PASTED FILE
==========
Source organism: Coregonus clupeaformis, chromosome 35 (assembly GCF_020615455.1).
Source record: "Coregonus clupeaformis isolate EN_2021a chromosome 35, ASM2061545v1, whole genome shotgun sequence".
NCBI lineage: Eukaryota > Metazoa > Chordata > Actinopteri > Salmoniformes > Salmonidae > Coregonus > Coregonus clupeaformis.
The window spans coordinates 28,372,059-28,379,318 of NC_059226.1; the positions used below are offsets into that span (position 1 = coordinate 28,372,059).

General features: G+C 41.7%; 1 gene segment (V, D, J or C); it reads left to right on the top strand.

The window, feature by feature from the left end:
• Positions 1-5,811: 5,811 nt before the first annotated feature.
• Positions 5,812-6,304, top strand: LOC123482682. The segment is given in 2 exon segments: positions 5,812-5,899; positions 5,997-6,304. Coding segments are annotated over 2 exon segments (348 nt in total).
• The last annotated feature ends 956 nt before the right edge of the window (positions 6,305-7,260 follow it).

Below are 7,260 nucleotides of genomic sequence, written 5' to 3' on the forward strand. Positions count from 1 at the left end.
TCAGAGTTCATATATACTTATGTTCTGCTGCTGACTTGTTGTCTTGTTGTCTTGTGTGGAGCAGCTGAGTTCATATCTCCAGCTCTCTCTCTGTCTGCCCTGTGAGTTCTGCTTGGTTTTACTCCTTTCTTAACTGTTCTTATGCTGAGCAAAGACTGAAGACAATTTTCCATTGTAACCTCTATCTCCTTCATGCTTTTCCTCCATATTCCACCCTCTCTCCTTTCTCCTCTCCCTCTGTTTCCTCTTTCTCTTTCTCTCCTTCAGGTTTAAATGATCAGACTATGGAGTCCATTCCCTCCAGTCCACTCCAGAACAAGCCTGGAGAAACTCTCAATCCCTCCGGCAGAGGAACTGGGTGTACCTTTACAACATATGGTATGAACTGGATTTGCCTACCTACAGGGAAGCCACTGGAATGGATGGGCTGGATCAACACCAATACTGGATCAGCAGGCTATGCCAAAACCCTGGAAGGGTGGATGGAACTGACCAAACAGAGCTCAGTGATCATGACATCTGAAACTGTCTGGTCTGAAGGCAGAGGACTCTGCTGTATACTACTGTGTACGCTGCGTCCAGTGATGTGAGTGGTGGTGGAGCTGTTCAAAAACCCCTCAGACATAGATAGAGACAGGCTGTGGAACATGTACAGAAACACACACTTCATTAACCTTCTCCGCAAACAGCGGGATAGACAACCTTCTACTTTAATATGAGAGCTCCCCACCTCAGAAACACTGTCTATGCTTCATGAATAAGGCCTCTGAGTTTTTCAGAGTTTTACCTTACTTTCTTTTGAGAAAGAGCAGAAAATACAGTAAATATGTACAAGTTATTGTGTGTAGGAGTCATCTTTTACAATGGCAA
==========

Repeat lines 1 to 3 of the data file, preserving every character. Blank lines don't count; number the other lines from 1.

Source organism: Coregonus clupeaformis, chromosome 35 (assembly GCF_020615455.1).
Source record: "Coregonus clupeaformis isolate EN_2021a chromosome 35, ASM2061545v1, whole genome shotgun sequence".
NCBI lineage: Eukaryota > Metazoa > Chordata > Actinopteri > Salmoniformes > Salmonidae > Coregonus > Coregonus clupeaformis.